TOKYO (TR) – The trial of a 53-year-old man accused of setting his apartment on fire was completed at the Tokyo District Court last month.
Based on the testimony, it is a sad tale spurred by loneliness and addiction to a live-streaming app that was compounded by the coronavirus pandemic, reports TBS News (April 30).
On April 24, the prosecution opened the proceedings by claiming the defendant attempted suicide by igniting kerosene inside his apartment at around 3:00 a.m. one day in December 2021.
The man admitted to the allegations. “I don’t think it’s wrong,” he said.
Over the year leading up to the incident, the man was addicted to a live-streaming app. Monthly payments, he told the court, had become a problem.
He began using it in October 2020. “The coronavirus was widespread,” he said, “If I went out or ate out during this time, it would be setting a bad example for those at my company. So, one day I was looking at my smartphone, and I came across the app.”
The defendant’s financial situation progressively deteriorated. His take-home pay was about 250,000 yen. He paid 84,000 yen for rent (including parking) and about 37,000 yen in mobile-phone fees, which was for three people, including his divorced wife and son.
In the months before the incident, he spent about 80,000 yen a month on the live-streaming app, and his savings dwindled.
“There is no limit”
“What kind of live-streaming app is it?” the prosecution asked.
“Users give something like a coin to the person who is broadcasting, and they will be ranked according to [the coins], and these will be like the salary of the [person].
The prosecution went on, “Basically, it so-called “support” for the person?” For which, the defendant answered in the affirmative.
The defendant, who had a fondness for a singer in her 20s, gave the support through nagezen, or tossing a coin.
“There was a ranking system among viewers, and if you contributed a lot, you got a higher rank, or people called you by your handle repeatedly,” the defendant said of the appeal of the system.
When asked whether 80,000 yen a month was a lot of money for nagezen, the defendant said, “There is no limit to the amount of money I can throw at them, and there is no upper limit.”
“I wanted to stop, but I couldn’t”
Live-streaming apps have become popular as people spend more time at home due to the pandemic. According to the National Consumer Affairs Center (NCC), the number of consultations and problems related to nagezen on live-streaming apps has been increasing over the past few years.
“I got hooked and couldn’t pay the high fees,” one person confided to the center. Another said that their children were using the credit cards of their parents to pay the fees.
At one point, the defendant mentioned that his “reason for living” was to continue supporting the singer. The judge then wondered how that support would continue if he committed suicide. “No, but…it’s not free. I wanted to stop, but I couldn’t,” he said.
“A normal life”
The judge went on, “There are other ways to commit suicide, but why arson?”
“I had some disreputable belongings, and didn’t want them to be seen after my death, so I wanted them to burn with me,” he said, adding that they were adult video DVDs that he didn’t want hsi parents to see.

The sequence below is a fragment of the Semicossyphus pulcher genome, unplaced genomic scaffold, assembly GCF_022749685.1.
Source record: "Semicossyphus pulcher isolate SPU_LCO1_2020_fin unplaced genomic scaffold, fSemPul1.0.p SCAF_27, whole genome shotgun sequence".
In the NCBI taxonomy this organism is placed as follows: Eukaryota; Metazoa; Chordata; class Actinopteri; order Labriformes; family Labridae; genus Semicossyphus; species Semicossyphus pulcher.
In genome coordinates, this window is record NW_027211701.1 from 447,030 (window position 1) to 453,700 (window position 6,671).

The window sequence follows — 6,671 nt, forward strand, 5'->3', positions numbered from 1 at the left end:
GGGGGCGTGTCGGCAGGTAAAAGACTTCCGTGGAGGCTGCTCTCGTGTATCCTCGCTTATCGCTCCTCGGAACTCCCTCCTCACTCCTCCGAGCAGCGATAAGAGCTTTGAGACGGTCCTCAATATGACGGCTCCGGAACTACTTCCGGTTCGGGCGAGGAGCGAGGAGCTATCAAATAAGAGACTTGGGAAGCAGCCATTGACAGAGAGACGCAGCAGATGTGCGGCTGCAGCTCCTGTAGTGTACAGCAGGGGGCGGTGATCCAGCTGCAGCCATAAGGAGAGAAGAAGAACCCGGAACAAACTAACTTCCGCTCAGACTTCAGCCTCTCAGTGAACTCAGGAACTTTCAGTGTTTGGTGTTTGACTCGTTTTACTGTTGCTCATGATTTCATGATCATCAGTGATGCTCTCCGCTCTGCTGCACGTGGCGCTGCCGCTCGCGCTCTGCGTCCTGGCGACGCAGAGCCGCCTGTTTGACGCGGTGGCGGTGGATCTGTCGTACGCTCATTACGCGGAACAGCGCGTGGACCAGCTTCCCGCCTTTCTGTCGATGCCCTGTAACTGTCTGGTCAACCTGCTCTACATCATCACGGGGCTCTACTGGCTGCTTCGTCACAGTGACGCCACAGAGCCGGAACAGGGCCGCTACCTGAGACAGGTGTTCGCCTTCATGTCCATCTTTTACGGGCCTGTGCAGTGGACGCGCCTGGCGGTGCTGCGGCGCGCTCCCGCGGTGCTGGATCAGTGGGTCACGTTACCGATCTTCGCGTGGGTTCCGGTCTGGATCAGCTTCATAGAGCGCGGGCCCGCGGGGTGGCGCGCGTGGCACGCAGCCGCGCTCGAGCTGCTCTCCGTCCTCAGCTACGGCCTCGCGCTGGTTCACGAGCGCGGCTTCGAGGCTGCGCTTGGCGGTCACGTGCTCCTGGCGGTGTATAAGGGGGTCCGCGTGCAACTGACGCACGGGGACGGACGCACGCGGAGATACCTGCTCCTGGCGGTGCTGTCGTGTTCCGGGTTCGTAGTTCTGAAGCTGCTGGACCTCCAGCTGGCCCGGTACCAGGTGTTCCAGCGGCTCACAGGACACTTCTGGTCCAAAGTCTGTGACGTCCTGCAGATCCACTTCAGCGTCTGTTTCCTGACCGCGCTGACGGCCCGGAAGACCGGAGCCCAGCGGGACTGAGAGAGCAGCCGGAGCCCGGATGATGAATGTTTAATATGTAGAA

At the time, the defendant’s elderly mother was taking care of his father, who was in a wheelchair, and her brother, who was severely mentally handicapped, all by herself.
Although only a tiny portion of the floor was burned in the defendant’s apartment, the walls were scorched and the glass of the windows broken. The cost to repair the damage totaled 6 million yen.
According to the prosecution, the insurance covered most of the repair costs, and the defendant’s mother paid for the removal of his belongings. In addition, she felt that she “could not bear to put a burden on her mother, who was having a hard time caring for her.
The defendant’s mother also appeared as a witness. While on the stand, she apologized to the residents and the landlord and expressed her feelings for her son.
“Before the incident, did the defendant visit your house?” the prosecution asked. “He came about once a month to accompany my husband to the hospital and take care of him, and he also took my eldest son, who likes cars, for a drive,” she said.
When asked about her desire for her son’s future, she said, “I hope that he will work and live a normal life.”
The prosecution had sought a five-year prison term. On April 28, the court handed him a three-year term, suspended for five years. The Tokyo District Court condemned the crime, saying, “The possibility of a catastrophe cannot be denied, and the act endangered the lives and well-being of the residents [of the building] and the property of the owner.”
The judge said, “To some extent, we can understand loneliness taking place during the coronavirus pandemic, also the feeling of emptiness he felt from being immersed in the live-streaming app, and his vague anxiety about his dwindling savings.”
The judge handed down the suspended sentence due to the defendant’s remorse and the fact that his mother and colleagues at work have promised to keep in regular contact with him and check up on him.
“A suspended sentence does not mean that you are forgiven,” the judge said. “I want you to be prepared for the fact that if you commit not only arson but any and all other crimes in the world, your probation will be revoked.”
The defendant nodded silently as the judge admonished him for the last time.